Iran to replace Total with "another partner", as it seeks to develop its giant South Pars gas project.
Iran swaps total with new partner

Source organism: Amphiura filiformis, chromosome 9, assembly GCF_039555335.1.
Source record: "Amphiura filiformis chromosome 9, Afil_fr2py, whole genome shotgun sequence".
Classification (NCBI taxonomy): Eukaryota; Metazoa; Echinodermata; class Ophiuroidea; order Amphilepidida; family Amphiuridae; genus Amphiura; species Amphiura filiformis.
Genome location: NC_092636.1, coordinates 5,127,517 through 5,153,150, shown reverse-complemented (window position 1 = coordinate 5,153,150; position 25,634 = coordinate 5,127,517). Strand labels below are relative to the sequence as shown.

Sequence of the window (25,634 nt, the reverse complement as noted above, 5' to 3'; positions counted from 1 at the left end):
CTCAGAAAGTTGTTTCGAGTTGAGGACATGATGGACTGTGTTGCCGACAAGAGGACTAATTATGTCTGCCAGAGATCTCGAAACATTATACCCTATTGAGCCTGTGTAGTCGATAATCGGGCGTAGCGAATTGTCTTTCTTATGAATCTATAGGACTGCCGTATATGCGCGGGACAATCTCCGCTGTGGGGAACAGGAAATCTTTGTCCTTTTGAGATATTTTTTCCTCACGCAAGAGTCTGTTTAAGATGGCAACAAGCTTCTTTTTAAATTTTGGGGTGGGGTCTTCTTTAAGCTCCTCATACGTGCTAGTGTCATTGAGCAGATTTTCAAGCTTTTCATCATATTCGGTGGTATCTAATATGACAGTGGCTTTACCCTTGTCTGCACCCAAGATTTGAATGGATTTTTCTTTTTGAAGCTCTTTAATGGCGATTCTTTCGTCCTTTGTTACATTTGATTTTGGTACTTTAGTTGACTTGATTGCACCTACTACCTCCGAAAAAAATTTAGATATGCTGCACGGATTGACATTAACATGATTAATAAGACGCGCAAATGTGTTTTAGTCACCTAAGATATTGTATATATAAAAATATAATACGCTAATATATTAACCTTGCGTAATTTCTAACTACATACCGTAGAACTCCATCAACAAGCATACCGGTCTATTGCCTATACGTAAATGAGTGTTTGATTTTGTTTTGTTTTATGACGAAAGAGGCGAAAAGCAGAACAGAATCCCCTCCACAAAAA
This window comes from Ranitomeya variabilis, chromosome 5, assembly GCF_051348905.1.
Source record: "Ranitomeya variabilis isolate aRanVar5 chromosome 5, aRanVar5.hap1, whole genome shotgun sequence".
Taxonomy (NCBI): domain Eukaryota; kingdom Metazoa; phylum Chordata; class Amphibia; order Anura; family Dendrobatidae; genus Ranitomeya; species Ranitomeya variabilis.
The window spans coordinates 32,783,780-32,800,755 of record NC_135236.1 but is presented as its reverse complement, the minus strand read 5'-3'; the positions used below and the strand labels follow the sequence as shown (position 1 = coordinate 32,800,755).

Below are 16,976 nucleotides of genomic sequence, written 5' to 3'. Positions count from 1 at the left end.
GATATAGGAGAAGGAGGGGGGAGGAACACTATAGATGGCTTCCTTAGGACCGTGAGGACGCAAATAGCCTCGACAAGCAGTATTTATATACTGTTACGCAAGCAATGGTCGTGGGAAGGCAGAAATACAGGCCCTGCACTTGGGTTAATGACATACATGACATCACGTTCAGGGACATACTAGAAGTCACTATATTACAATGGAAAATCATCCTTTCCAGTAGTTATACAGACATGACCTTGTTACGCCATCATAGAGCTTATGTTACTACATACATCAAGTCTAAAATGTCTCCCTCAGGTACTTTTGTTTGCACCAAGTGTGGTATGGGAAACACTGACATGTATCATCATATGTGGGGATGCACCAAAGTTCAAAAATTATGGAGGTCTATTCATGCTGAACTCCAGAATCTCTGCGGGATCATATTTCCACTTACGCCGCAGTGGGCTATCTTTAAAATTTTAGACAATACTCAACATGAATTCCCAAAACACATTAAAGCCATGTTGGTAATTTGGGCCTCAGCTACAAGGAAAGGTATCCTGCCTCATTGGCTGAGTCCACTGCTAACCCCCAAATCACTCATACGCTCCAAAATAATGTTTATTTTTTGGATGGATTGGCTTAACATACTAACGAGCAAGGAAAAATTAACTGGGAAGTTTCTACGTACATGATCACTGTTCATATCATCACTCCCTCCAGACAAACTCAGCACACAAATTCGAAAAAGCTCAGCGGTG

Iran says it will replace the French energy company, Total, with a new partner in the current phase of the country's enormous South Pars gas project. A top Iranian official said Total would have no "active role" in developing the giant offshore gasfield, adding the company had held up a project key to Iran's development plans. "This company has procrastinated in commissioning this national project," Seifollah Jashnsaz, the director of the state-owned National Iranian Oil Company (NIOC), said on Wednesday, according to the official IRNA news agency. "On the basis of co-ordination with Total officials, another partner will join Phase 11 of the South Pars gasfield and Total's leadership share will be transferred." A Total spokesman said the company was still in talks with Iranian authorities about its possible participation in South Pars. "We are still in discussion. No decision has been made yet." Last month, Mr Jashnsaz said Total was set to sign a deal on South Pars development with Iran's government by March 20, but Total said an agreement was not imminent. In July, Christophe de Margerie, the chief executive at Total, said investment in Iran was politically too risky. Total was to have led the development of facilities for liquefying gas pumped from South Pars, which contains an estimated 500 trillion cubic feet of reserves, representing 8 per cent of global gas reserves. Iran has long sought access to the sophisticated technology required to build and operate production facilities for liquefied natural gas (LNG), as it would enable the country to develop lucrative export markets for it, especially in the Asia-Pacific region. But only a handful of energy companies worldwide, all based in Europe and the US, have the technical expertise for such a venture. The US and its chief European allies have pressed companies to curtail investment in Iran, especially in areas involving advanced technology, in a campaign aimed at isolating it over its nuclear aspirations. The UN applied sanctions against Iran after the country refused to dismantle its controversial nuclear enrichment programme. The US government and others believe Iran is covertly developing nuclear weapons. Iran's government says it is seeking only to develop civilian nuclear power. "Total has declared in talks with NIOC that, because of sanctions against Iran, it cannot have an active role in the [South Pars] project, and so a partner has been chosen to transfer the company's stake to," Mr Jashnsaz said on Wednesday. He did not name the new partner. The Turkish state petroleum company, Türkiye Petrolleri (TPAO), might invest US$6 billion (Dh22.03bn) in developing sections of South Pars, its chief executive, Mehmet Uysal, said today. But TPAO is not known to have access to gas liquefaction technology, so it would probably be involved in phases related to supplying Iran's domestic gas market, or exports by pipeline. Among other things, Iran hopes to supply gas to the planned Nabucco pipeline project, which would bring gas from Central Asia and the Middle East to Europe through Turkey, helping Europe lessen its dependence on Russian gas. It is not yet clear whether the US, under the new administration of Barack Obama, would oppose such a plan. email@example.com